Anti-Covid Drugs Are Coming, But At What Cost?

By William A. Haseltine, Contributor
Molnupiravir, being developed by Merck & Co Inc and Ridgeback Biotherapeutics LP. Merck

A debate is raging over the cost of drugs in the United States and around the world.

For at least three billion people in India and China, drug costs are determined by the manufacturing price, plus a modest market profit for suppliers and pharmaceutical wholesalers and retailers. Not so in the more “regulated markets” of North America and Europe.

One example I have described in detail is the cost of a two-drug, three-month curative therapy for hepatitis C, which is about $80,000 in the United States and $45 (no zeros missing) in Egypt and India. At that cost, the government of Egypt, until recently the country with the highest per capita burden of chronic hepatitis C, eliminated the disease from the entire population in less than a year. Meanwhile many hepatitis C patients in the US continue to suffer from this life-threatening disease as a consequence of the high cost of treatment.

Now comes the hope for what might be life-saving treatments for Covid-19: new antiviral drugs. Combined with vaccines, these drugs have the potential to end the pandemic. The hope is that upon exposure, popping a pill for several days will either prevent infection altogether—once vaccine protection has waned—or in those infected, prevent disease. Merck/Ridgeback's molnupiravir is the first of what will be a mini-flood of such drugs over the next several years. The next question is, at what cost?

My own investigation of multiple India suppliers puts the manufacturing cost of the raw material for molnupiravir, the active pharmaceutical ingredient (API), at about $2.50 dollars a treatment. The total price per treatment in the non-regulated markets will be no more than $20, factoring in the cost of manufacturing the pill, and a modest profit for all the intermediaries between the manufacturer and the patient. That is 35 times less than the Merck/Ridgeback government price, which is about $700.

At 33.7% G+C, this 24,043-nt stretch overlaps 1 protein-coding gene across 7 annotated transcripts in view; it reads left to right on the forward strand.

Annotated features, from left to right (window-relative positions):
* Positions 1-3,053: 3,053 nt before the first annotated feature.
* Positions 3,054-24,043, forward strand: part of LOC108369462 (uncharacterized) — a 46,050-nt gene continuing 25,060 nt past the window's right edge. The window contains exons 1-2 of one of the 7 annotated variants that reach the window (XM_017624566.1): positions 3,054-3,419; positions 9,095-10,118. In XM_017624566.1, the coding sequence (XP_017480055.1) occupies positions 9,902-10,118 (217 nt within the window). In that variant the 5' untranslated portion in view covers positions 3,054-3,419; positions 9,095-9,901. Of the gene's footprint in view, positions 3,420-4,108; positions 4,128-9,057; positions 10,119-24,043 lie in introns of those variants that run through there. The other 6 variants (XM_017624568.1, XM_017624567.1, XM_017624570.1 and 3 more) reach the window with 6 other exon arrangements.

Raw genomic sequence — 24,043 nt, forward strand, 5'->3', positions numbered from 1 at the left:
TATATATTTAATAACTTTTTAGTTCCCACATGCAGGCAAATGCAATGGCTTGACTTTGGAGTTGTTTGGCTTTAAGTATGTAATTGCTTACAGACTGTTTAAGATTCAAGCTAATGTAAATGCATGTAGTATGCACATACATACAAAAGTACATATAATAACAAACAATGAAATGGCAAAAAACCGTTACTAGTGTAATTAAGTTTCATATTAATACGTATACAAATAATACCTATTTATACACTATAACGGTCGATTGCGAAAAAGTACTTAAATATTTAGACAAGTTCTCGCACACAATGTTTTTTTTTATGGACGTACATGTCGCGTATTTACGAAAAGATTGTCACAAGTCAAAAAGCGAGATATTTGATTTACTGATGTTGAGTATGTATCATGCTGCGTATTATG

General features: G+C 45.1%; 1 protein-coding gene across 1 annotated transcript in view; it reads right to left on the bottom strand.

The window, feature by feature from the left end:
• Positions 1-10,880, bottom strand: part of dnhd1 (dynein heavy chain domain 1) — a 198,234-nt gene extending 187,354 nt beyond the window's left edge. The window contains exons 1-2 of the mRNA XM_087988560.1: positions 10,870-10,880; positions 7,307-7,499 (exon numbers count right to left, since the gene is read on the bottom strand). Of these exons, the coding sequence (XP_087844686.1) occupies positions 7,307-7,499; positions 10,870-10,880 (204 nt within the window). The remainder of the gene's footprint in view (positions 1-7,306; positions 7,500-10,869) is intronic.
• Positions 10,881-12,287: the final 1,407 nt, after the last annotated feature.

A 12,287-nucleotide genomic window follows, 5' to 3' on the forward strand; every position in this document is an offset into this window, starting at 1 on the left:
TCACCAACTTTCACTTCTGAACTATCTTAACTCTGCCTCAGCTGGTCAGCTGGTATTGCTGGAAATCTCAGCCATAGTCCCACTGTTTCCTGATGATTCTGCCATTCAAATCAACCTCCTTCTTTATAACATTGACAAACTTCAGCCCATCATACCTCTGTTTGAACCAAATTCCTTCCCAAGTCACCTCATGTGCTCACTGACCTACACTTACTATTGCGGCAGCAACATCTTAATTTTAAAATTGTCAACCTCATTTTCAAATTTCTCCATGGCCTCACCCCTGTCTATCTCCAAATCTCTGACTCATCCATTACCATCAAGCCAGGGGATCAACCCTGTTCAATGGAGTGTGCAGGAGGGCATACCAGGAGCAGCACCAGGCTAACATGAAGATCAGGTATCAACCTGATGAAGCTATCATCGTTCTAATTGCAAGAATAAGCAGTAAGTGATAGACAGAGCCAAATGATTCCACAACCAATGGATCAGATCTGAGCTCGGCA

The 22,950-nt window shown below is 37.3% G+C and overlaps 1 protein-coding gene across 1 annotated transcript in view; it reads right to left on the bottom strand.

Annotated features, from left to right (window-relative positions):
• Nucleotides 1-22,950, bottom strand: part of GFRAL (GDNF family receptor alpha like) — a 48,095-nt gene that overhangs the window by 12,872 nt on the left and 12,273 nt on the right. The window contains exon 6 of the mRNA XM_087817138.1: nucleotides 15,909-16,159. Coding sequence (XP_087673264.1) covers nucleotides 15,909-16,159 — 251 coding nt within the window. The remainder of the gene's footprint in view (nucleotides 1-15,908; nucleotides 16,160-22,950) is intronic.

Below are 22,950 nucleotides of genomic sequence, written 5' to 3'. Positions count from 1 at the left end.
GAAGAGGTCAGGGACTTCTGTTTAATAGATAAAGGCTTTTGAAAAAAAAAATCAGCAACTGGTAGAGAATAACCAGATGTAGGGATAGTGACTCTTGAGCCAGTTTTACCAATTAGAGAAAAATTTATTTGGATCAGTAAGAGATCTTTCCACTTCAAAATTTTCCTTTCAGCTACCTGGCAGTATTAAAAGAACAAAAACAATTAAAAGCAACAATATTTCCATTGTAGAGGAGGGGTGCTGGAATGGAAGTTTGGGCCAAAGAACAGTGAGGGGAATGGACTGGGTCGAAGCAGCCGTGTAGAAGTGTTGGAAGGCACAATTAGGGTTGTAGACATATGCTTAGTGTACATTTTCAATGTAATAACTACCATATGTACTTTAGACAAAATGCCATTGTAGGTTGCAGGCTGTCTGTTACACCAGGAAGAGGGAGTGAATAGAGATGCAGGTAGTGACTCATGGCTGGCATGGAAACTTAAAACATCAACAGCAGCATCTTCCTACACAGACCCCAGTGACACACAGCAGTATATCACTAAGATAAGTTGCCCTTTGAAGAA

The companies will undoubtedly argue that their price covers the costs of discovery and development—that without extraordinary profit margins of 95% or greater there would be no incentive to develop new drugs. Molnupiravir was discovered at a US university supported by federal research dollars. The plan is for it to be purchased by federal funds, at least initially.

Let’s make a reasonable cost projection. Treating 100 million Americans over the next two or three years with a $700 drug would cost taxpayers $700 billion, but only $2 billion at $20. Which begs the question whether we will we once again price gouge our citizens while depriving them of life-saving medicines to control a pandemic that has ravaged our lives, jobs, and our economy while other countries benefit from our investments.

Beyond the action cost of the drugs themselves, one dangerous toll we may be forced to pay for the use of this drug is the creation of more viral variants. Molnupiravir, much like SARS-CoV-2 itself, is a literal shape-shifter, stopping viral replication through a process called lethal mutagenisis.

First the drug tricks SARS-CoV-2 into using it to replicate. Then, once the replication process is underway, molnupiravir inserts errors into the virus’ genetic code. Called a tautomer, the drug assumes two forms, one which closely resembles uracil (U) and the other cytosine (C). Once it is recopied, the replicating polymerase develops transition mutations, where a U nucleotide is converted to a C and a C to U. That’s the drug’s second trick. When you have enough of those copying errors you essentially kill the virus, stopping replication, shortening the length of a person’s infection, and limiting onward transmission. 

The problem is that suboptimal concentrations of the drug could also supercharge the creation of viral variants, introducing a wealth of mutations that aren’t quite enough to stop replication but are enough to drastically change how SARS-CoV-2 operates, either its transmissibility, stability or virulence. While we consider the monetary costs of the drug, we cannot overlook the evolutionary costs of introducing such a powerful mutagen into our Covid-19 environment. The FDA should ensure the safety of the drug before approval, and insist on a full accounting of all data on the drug’s potential to supercharge viral variants.

The possibility of a new drug to ward off the most serious symptoms of Covid-19 is welcome news indeed, but we still must question whether the financial cost and the risk of new variants is a price we’re willing to pay.

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